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by:PortletPaul
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utterly agree regarding history, some treatment of this is probably needed (or at the least desirable). good point LSM (is it OK if I truncate?)
cheers, Paul

btw: NO points pl - just "chipping in".
{+edit an ooops corrected - sorry}
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by:Moed
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The database presented is just a list of the items we sell.  As you mention a different table stores what we have sold.  The pricing is transferred to the sold table to retain the history.  All I'm trying to do is add several of those items together to make a sales price for an item so the sales people can sell a bathtub installed with all accessories instead of having to remember each item by itself.  Kind of like buying a car instead of 4 wheels, engine etc...
It works fine in my program it's just compiling a report takes forever.  Trying to simplify the report so it doesn't take so long to print.  I really believe my tables are normalized about as far as I can go.  Here's an example of the real data:

SELECT Items.txtItemNumber, Items.txtItemDescription, (Items.curListPrice * Items.curMultiplier) * Items.lngMarkup as Price, PriceBuilder.lngBaseItemID, PriceBuilder.lngItemID, PriceBuilder.lngQuantity, Items.curListPrice, Items.curMultiplier, Items.lngMarkup
FROM Items INNER JOIN PriceBuilder ON Items.txtItemNumber = PriceBuilder.lngBaseItemID
WHERE (((Items.txtItemNumber)=3013));

If you look at the attached image you'll see the result data.  There are 4 records in the pricebuilder table for item 3013.  What I need to do is take the field PricebuilderlngItemID join it to the Items.txtItemNumber then perform the math which would be Sum((Items.curListPrice*Items.curMultiplier)*Items.lngMarkup)*PriceBuilder.lngQuantity.  Then add that total to the calculate Price field for the base item.
Hope this helps a bit.
Data.png
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by:Robert Schutt
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Did you try my query? For me it gave the result you wanted (300).
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I really believe my tables are normalized about as far as I can go
That's hard to say, given the limited details we have about your application, but in general when you run into walls like this (especially regarding "grouped" data), there is almost always something about the table structure. It would help quite a bit if you'd upload a cop of your database, with the sensitive information obfuscated.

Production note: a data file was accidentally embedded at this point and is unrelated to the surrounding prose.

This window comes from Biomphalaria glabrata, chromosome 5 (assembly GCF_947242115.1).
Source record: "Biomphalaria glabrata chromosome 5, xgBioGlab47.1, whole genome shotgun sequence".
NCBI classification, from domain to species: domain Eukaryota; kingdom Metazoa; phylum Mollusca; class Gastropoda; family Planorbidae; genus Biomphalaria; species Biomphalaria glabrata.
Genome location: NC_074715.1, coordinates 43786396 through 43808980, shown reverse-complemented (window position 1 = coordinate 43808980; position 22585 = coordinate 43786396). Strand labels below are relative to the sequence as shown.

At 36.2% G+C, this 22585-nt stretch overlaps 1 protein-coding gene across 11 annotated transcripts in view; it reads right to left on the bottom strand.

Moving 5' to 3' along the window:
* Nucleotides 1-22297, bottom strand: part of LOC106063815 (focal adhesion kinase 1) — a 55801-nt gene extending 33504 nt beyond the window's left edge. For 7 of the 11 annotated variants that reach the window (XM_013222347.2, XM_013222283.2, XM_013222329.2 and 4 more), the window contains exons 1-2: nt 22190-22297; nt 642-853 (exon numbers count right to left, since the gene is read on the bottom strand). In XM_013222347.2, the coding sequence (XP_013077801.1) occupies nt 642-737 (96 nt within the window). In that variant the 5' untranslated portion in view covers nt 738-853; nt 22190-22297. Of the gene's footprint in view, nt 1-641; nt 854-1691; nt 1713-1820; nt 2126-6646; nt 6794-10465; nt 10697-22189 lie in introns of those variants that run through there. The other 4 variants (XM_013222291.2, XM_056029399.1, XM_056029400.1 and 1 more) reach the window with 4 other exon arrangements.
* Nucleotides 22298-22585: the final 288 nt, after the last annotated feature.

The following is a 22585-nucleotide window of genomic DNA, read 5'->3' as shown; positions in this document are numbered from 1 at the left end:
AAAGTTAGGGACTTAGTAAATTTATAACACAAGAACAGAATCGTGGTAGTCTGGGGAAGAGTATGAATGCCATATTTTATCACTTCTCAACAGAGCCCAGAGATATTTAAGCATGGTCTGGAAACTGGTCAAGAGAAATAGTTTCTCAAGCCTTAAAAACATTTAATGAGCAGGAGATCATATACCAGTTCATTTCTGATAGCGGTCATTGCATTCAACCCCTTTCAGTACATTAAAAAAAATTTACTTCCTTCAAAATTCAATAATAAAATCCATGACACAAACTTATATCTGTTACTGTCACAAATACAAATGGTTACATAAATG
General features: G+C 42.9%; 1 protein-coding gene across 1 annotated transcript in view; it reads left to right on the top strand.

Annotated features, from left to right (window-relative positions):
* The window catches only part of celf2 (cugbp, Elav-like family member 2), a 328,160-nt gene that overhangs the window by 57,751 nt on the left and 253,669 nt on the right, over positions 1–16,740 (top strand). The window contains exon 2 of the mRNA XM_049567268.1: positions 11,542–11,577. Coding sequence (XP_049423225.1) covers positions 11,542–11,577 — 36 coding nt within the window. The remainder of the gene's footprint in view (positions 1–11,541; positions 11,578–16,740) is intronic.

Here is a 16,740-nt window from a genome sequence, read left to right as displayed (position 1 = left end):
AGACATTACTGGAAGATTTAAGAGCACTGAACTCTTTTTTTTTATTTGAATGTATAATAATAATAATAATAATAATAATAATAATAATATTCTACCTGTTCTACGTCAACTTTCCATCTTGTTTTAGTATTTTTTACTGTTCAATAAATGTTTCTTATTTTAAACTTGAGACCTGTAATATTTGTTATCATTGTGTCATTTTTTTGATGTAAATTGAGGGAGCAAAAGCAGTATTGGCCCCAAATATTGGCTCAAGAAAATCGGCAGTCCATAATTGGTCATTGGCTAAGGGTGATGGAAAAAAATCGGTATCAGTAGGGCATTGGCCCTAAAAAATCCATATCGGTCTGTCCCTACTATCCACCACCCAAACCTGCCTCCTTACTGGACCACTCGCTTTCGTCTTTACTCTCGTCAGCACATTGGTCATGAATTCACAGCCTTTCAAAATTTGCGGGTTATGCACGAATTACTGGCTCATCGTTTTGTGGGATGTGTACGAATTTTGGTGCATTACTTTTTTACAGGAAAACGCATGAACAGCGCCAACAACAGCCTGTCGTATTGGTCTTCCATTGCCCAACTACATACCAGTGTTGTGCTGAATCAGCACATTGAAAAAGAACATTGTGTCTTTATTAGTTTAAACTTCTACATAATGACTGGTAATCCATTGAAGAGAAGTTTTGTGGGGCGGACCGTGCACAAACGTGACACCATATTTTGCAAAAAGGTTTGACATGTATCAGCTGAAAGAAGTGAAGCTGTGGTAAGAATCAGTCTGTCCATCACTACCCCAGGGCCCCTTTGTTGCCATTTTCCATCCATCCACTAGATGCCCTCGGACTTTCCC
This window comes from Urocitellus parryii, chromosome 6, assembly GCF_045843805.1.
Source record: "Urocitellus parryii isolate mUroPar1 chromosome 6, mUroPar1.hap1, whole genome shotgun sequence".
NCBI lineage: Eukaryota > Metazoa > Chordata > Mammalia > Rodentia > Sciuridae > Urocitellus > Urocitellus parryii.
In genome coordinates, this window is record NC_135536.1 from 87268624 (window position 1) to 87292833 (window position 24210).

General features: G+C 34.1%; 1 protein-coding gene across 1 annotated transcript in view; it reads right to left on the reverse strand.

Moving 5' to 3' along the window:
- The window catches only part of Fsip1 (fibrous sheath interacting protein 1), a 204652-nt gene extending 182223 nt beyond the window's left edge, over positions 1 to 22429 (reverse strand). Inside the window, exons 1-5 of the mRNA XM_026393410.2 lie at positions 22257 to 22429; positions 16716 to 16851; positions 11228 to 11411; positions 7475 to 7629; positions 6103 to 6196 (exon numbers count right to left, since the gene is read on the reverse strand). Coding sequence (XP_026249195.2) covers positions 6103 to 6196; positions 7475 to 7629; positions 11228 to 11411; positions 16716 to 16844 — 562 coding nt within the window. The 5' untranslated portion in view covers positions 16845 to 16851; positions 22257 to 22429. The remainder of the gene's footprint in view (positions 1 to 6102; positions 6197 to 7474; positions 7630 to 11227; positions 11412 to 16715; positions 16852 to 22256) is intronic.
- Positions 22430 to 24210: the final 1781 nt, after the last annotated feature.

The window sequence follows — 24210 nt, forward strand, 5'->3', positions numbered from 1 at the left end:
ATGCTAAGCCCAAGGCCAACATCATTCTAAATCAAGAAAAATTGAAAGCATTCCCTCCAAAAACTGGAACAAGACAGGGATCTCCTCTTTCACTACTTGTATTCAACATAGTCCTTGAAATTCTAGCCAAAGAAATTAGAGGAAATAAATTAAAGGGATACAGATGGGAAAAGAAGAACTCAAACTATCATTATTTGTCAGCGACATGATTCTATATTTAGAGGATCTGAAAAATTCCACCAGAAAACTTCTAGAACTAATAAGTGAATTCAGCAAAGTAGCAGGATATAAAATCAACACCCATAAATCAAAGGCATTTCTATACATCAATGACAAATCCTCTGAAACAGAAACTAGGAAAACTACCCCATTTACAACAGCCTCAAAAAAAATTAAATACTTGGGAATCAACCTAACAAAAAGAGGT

In cases where you're dealing with non-normalized data you sometimes have to "build up" queries, which basically means creating stored queries that combine your data, and then using those queries to fetch your data based on your criteria. For example, I might have a query named "qSumByItemNumber" that reads something like this:

SELECT BaseItemID, SUM(MyPriceField) AS TotalPrice FROM MyTable GROUP BY BaseItemID

I could then use that query to fetch the TotalPrice based on my BaseItemID:

SELECT * FROM qSumByITemNumber WHERE BaseItemID=1234
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by:Robert Schutt
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In general I see that's a common way to do it, save an extra query and use that, but why do you need it here? In this case the query is used to retrieve the information of 1 article (not the whole list which could lead to performance issues) or do I misunderstand?

Here's an alternative syntax to do it in 1 go:
SELECT A1.ID, A1.Item, A1.Price + IIF(EXISTS (SELECT * FROM TableB AS B WHERE B.BaseItemID = A1.ID), (SELECT SUM(A2.Price) FROM TableB AS B INNER JOIN TableA AS A2 ON A2.ID = B.ItemID WHERE B.BaseItemID = A1.ID), 0) AS TotalPrice
FROM TableA AS A1
WHERE A1.ID = 1

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by:Moed
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Robert,
Could you input my table names for the fictional ones.  Having a little trouble doing that.
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by:PortletPaul
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This is entirely derived from the previous, NO points pl.
or? (to avoid one subquery)
SELECT
      A1.ID
    , A1.Item
    , A1.Price + NZ(
                    SELECT SUM(A2.Price)
                    FROM TableB AS B
                    INNER JOIN TableA AS A2 ON A2.ID = B.ItemID
                    WHERE B.BaseItemID = A1.ID
                    ), 0) AS TotalPrice
FROM TableA AS A1
WHERE A1.ID = 1

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sorry, just butting in again.
nb: I think NZ works here
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by:Robert Schutt
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Uhm, you posted Tables "A" and "B". Is this what you need? :
SELECT A.ID, A.Item, A.Price + IIF(EXISTS (SELECT * FROM B WHERE B.BaseItemID = A.ID), (SELECT SUM(A2.Price) FROM B INNER JOIN A AS A2 ON A2.ID = B.ItemID WHERE B.BaseItemID = A.ID), 0) AS TotalPrice
FROM A
WHERE A.ID = 1

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by:Robert Schutt
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o sorry I see another post now, is it Items & PriceBuilder?